Neurology Lumbosacral pain that radiates down the posterior thigh and lateral leg into the foot, caused by compression of the sciatic nerve and lumbosacral nerve roots Etiology Injury, prolapse of intervertebral disk, tumors, sciatic nerve irritation or inflammation Clinical Hyporeflexia, paresthesias, ↓ muscle strength. Cf Sciatic nerve dysfunction.
McGraw-Hill Concise Dictionary of Modern Medicine. © 2002 by The McGraw-Hill Companies, Inc.


Pain in the lower back and hip radiating down the back of the thigh into the leg, initially attributed to sciatic nerve dysfunction (hence the term), but now known to usually be due to herniated lumbar disc compromising the L5 or S1 root.
See: sciatic
Medical Dictionary for the Health Professions and Nursing © Farlex 2012


Pain arising from abnormal stimulation of the SCIATIC NERVE, usually from pressure on the sciatic nerve roots from pulp material from an INTERVERTEBRAL DISC. The symptom varies from minor backache to severe pain extending down to the foot and associated with muscle weakness. The treatment is that of the cause.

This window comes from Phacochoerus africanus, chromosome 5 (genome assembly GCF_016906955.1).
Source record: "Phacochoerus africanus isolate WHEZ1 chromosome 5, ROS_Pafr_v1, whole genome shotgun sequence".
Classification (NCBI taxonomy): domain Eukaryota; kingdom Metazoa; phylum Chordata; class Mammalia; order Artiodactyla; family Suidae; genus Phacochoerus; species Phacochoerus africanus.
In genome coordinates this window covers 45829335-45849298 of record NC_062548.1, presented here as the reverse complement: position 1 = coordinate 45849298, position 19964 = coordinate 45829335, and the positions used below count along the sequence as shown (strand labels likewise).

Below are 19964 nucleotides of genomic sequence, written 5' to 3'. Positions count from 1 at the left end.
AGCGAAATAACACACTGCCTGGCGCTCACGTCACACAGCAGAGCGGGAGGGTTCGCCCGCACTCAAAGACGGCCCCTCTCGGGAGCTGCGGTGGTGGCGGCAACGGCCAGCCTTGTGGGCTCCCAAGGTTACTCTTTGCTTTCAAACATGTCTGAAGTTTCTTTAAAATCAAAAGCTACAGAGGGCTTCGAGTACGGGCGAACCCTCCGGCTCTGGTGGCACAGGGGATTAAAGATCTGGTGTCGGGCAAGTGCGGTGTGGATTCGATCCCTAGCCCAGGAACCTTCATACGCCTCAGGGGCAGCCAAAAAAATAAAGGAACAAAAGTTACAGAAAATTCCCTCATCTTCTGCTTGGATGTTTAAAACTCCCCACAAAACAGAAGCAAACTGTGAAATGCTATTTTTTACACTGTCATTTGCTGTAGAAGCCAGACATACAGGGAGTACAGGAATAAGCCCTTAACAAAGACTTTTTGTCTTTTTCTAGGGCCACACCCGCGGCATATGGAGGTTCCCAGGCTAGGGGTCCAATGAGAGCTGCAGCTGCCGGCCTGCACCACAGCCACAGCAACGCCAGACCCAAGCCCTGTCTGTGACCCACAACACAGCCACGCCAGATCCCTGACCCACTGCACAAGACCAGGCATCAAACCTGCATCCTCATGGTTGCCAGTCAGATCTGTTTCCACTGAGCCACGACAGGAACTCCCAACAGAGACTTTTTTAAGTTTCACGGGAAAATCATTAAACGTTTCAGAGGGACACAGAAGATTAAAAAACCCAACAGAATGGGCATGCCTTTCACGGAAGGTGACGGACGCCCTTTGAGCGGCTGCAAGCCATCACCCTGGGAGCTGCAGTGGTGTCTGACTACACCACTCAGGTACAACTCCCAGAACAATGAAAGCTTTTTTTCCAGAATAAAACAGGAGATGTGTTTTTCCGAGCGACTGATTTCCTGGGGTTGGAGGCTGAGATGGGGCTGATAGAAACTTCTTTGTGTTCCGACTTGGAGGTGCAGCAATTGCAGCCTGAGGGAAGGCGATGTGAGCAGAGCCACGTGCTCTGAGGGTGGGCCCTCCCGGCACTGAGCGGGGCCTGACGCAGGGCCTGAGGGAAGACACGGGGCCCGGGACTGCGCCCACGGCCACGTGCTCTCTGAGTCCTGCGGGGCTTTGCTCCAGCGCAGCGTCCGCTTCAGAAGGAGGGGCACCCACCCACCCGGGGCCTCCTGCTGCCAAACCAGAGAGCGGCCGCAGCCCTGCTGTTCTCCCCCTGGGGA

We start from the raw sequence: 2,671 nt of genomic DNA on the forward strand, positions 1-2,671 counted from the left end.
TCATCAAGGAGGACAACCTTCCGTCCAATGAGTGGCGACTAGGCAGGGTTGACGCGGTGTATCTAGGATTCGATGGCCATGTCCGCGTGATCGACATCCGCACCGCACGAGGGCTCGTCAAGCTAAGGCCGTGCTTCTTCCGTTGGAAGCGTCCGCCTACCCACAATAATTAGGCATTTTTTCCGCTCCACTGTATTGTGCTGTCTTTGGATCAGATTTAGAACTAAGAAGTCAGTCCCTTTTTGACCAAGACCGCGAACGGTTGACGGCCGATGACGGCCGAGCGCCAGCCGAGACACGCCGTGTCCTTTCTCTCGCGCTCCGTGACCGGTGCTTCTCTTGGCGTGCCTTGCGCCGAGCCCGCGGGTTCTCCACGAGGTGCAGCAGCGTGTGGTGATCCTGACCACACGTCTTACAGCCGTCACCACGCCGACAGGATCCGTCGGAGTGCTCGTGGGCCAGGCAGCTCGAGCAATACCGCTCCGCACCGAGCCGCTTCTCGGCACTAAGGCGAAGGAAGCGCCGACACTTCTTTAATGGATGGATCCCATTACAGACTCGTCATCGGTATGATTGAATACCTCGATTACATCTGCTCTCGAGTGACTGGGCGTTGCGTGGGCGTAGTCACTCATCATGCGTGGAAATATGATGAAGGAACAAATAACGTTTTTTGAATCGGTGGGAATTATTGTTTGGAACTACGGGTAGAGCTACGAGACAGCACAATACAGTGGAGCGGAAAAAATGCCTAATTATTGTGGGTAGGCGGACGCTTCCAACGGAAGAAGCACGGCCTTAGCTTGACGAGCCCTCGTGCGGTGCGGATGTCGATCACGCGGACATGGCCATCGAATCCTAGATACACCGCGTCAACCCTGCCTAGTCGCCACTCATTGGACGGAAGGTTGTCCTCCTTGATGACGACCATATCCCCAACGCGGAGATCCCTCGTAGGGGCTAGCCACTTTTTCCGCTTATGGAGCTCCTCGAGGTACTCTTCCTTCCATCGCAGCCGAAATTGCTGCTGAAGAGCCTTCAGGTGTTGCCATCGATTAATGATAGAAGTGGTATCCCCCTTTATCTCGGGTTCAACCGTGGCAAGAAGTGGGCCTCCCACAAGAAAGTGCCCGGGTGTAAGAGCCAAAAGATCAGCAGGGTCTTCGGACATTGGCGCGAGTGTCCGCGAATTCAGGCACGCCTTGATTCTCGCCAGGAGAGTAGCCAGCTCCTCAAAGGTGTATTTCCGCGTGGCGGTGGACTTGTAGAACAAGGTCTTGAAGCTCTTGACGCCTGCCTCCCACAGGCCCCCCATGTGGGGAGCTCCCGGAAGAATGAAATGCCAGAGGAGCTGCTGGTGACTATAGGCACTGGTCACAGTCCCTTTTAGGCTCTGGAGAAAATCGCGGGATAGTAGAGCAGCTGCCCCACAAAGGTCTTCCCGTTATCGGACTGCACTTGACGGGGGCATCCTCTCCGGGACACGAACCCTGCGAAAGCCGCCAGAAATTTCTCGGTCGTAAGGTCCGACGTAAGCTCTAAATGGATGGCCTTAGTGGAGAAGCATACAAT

Collins Dictionary of Medicine © Robert M. Youngson 2004, 2005


(Contugno), Domenico Felice Antonio, Italian anatomist, 1736-1822.
aqueductus cotunnii - a bony canal of the petrous portion of the temporal bone, giving passage to the endolymphatic duct and a small vein. Synonym(s): aqueduct of vestibule; Cotunnius aqueduct; Cotunnius canal
Cotunnius aqueduct - Synonym(s): aqueductus cotunnii
Cotunnius canal - Synonym(s): aqueductus cotunnii
Cotunnius disease - pain in the lower back and hip radiating down the back of the thigh into the leg now known to usually be due to herniated lumbar disk compromising the L5 or S1 root. Synonym(s): sciatica
Cotunnius liquid - the fluid contained within the osseus labyrinth. Synonym(s): liquor cotunnii; perilymph
Cotunnius space - the dilated blind extremity of the endolymphatic duct. Synonym(s): endolymphatic sac
liquor cotunnii - Synonym(s): Cotunnius liquid
Medical Eponyms © Farlex 2012


Pain in lower back and hip radiating down back of thigh into leg, due to herniated lumbar discs compressing a nerve root, most commonly L5 or S1.
Medical Dictionary for the Dental Professions © Farlex 2012

Patient discussion about sciatica